I found of particular interest the final essay in Part I, wherein Schönfeld dispels six old theories about the identity of agrarii milites and provides his own tentative theory on the same. He concludes – generally in keeping with Karl Leyser – that these people were farmers, too poor to afford marching out with the general levy, who therefore had their feudal obligation commuted to defensive service in military districts. Yet he qualifies his conclusion, calling for the re-examination of the question regarding the status and cavalry ability of the people in question (p. 72). I find it appropriate that Schönfeld dispels the “authoritative” conclusions of his predecessors without attempting to impose his own.
In Part II of the book the question of the role of the divine in medieval warfare is examined. Hare investigates accounts of the increasingly direct intervention of saints in war as the period progresses. Kelly DeVries provides an engaging essay that seeks to answer the question every medieval historian has asked of their sources: When God is on your side, how do you excuse defeat? Both essays are more informative than controversial.
Part III of the book examines “Orders of Society at War”, but really concerns itself with stereotypes. Isaac’s essay does an excellent job of defeating the common stereotype of the mercenary as a common, amoral sword-for-hire, by using the career of William of Ypres to illustrate a loyal nobleman supporting himself as a mercenary while exiled from his heritage. Later, Lane provides an insightful piece examining the effect of Italian urban warfare upon the daily and military life of surrounding rural communities.
Nevertheless I did have one quibble with the second essay in this section. Traux’s work is generally an informative treatment of the role of noblewomen in active warfare, however I dispute her assertion that “… it seems doubtful any of the women actually fought in battle and exchanged blows with the enemy.” I find it extremely unlikely that a woman would hesitate to raise a weapon against someone attacking her person or home, especially in an armed society; at least it is to be hoped that the author meant noblewomen, for certainly there is documentation of common women participating in skirmishes throughout the Middle Ages. Thus it is an inaccurate generalization, perhaps unintentional but surprising from a feminist scholar.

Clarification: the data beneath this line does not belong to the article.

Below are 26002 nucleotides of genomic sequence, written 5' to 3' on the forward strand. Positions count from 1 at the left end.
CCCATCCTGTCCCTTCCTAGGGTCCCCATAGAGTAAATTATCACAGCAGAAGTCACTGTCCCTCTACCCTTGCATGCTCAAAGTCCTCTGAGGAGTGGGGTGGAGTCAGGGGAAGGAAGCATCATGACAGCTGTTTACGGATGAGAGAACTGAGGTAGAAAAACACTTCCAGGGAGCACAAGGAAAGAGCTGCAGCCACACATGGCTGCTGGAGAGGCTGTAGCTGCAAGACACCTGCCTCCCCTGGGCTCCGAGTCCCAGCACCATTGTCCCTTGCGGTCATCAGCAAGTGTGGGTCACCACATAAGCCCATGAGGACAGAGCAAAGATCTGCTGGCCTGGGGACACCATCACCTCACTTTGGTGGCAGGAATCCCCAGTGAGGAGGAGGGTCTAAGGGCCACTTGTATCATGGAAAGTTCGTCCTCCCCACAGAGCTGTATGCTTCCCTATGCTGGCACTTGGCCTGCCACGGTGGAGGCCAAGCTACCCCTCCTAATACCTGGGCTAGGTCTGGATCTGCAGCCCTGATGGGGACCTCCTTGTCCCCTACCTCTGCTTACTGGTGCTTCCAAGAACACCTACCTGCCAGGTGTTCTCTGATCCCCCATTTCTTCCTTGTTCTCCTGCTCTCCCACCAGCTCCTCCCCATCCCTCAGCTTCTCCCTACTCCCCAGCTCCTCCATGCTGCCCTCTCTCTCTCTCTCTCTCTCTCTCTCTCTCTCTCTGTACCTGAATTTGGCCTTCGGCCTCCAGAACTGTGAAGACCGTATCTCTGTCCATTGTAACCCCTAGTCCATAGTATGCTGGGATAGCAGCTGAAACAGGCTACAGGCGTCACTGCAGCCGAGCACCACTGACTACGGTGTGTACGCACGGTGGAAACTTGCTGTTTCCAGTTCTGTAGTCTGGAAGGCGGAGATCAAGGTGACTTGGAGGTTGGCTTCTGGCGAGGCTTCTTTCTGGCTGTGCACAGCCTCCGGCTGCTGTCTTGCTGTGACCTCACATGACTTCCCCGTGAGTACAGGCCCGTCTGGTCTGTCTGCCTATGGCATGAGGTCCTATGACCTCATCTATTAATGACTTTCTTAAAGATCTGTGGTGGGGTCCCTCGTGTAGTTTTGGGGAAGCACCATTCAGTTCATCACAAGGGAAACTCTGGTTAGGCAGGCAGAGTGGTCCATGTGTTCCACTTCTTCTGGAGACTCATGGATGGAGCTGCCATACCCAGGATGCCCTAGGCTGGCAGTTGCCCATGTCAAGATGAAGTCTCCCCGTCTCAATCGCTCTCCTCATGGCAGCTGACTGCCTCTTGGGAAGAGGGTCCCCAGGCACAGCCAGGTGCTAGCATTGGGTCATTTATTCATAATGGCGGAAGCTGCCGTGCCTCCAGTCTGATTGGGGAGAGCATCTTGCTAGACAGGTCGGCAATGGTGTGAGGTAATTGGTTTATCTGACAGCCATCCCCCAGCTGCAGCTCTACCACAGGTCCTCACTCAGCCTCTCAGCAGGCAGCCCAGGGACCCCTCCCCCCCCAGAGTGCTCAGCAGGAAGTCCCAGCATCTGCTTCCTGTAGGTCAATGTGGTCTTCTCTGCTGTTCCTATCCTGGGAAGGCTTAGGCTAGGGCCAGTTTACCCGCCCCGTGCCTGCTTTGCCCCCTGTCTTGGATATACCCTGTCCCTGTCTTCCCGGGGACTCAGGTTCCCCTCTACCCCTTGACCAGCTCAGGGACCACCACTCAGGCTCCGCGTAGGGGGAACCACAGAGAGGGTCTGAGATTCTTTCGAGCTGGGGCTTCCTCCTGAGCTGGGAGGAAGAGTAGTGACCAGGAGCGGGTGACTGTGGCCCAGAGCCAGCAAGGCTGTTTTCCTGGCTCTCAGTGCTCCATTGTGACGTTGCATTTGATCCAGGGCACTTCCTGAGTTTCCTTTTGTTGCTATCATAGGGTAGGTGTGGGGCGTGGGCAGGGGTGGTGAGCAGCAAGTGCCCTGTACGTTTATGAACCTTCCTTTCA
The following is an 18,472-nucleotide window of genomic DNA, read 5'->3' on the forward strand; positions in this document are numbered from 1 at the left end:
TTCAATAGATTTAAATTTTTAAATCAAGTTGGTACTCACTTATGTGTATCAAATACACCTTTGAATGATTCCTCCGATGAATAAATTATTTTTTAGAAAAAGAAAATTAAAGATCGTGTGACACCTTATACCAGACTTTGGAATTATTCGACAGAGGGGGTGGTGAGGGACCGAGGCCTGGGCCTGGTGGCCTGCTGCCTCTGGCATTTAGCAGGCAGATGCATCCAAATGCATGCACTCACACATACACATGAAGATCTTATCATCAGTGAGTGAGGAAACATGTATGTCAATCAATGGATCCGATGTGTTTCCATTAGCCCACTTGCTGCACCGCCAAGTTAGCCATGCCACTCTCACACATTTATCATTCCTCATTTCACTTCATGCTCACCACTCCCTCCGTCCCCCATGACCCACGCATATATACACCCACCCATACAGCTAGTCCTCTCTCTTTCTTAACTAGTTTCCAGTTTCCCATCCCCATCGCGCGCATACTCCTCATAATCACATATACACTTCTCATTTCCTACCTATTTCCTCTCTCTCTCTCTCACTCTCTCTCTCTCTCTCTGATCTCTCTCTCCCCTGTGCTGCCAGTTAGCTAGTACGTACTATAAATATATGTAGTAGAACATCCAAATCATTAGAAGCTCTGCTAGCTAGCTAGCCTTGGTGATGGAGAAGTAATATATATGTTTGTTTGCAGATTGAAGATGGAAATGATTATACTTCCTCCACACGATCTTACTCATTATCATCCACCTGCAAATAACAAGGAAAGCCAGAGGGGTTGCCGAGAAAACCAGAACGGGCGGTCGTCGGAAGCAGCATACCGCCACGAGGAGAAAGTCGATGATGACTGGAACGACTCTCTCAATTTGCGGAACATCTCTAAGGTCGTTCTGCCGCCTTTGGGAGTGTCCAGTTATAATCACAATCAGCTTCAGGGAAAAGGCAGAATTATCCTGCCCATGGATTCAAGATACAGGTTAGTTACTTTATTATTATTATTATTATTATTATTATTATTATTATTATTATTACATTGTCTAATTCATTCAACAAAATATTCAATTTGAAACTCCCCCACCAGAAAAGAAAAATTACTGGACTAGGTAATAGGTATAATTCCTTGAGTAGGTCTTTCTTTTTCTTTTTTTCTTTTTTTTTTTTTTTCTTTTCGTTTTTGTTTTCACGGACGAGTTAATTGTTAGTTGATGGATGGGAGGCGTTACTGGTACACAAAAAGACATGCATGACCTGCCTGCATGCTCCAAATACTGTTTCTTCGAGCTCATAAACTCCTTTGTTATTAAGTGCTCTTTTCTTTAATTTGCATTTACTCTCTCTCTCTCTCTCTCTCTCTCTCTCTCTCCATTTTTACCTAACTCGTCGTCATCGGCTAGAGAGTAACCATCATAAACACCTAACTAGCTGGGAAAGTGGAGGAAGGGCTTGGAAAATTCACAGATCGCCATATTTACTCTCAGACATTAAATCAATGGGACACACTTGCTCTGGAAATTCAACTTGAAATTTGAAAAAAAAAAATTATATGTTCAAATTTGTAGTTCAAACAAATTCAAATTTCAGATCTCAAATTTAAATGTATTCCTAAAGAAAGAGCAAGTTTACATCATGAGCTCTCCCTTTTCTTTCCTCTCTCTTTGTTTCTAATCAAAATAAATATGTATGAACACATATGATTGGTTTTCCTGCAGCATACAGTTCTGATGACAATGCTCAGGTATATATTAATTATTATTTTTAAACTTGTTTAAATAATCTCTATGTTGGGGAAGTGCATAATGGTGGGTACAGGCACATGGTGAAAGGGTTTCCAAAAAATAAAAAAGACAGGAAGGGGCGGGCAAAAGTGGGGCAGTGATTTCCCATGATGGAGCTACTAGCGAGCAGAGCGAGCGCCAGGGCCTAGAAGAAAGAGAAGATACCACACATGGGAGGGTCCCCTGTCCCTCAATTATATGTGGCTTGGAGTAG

The fourth portion of the book uses the theme of naval warfare to unite an essay on Greek Fire with an in-depth analysis of the Battle of Malta. While Haldane’s essay on Greek Fire was interesting in terms of the transmission of technology and the machinery used to fire it, I was a bit disappointed that he did not risk, or at least review, suggestions of its ingredients. Mott’s essay on the Battle of Malta was lengthy, but his analysis of the weight of situational and tactical circumstances upon a battle between naval equals – as well as the hidden psychological factors – was worth the read.
In conclusion, this book too was educational and the academic debate most engaging. To quote Prestwich’s review:
This well‑produced volume consists of a somewhat disparate, but very interesting set of essays on medieval military and naval history… There is no consistent theme beyond a desire to question the assumptions of past generations of historians, and to provide fresh answers, and this is done admirably in these studies… This is not the kind of volume which prompts a general conclusion, beyond the fact that it is very clear that there is a real, and very welcome, renaissance of medieval military history.
Certainly some papers are more intent on breaking down past notions while others provide fresh information, and overall I feel this is an excellent volume, with one minor exception free of the faults found in Arms, Armies and Fortifications in the Hundred Years War.
10 February 2000
Bryn Mawr Medieval Review
19 September 1995